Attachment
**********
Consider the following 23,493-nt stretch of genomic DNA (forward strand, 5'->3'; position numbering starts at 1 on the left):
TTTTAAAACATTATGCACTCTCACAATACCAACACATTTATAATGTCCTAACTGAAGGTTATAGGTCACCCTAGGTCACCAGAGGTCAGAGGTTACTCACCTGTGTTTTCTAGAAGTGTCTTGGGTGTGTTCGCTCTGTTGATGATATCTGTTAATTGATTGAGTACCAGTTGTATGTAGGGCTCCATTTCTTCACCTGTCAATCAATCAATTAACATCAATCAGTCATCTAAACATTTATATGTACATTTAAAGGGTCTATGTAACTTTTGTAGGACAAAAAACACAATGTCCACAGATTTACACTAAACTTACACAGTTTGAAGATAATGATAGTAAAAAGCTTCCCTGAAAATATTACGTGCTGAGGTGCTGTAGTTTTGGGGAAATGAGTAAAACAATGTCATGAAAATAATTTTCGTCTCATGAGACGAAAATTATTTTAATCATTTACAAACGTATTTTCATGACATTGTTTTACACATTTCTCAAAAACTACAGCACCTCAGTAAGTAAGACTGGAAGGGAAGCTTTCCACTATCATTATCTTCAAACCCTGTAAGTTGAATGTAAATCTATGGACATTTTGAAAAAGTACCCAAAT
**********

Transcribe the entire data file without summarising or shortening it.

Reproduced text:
Consider the following 23,493-nt stretch of genomic DNA (forward strand, 5'->3'; position numbering starts at 1 on the left):
TTTTAAAACATTATGCACTCTCACAATACCAACACATTTATAATGTCCTAACTGAAGGTTATAGGTCACCCTAGGTCACCAGAGGTCAGAGGTTACTCACCTGTGTTTTCTAGAAGTGTCTTGGGTGTGTTCGCTCTGTTGATGATATCTGTTAATTGATTGAGTACCAGTTGTATGTAGGGCTCCATTTCTTCACCTGTCAATCAATCAATTAACATCAATCAGTCATCTAAACATTTATATGTACATTTAAAGGGTCTATGTAACTTTTGTAGGACAAAAAACACAATGTCCACAGATTTACACTAAACTTACACAGTTTGAAGATAATGATAGTAAAAAGCTTCCCTGAAAATATTACGTGCTGAGGTGCTGTAGTTTTGGGGAAATGAGTAAAACAATGTCATGAAAATAATTTTCGTCTCATGAGACGAAAATTATTTTAATCATTTACAAACGTATTTTCATGACATTGTTTTACACATTTCTCAAAAACTACAGCACCTCAGTAAGTAAGACTGGAAGGGAAGCTTTCCACTATCATTATCTTCAAACCCTGTAAGTTGAATGTAAATCTATGGACATTTTGAAAAAGTACCCAAAT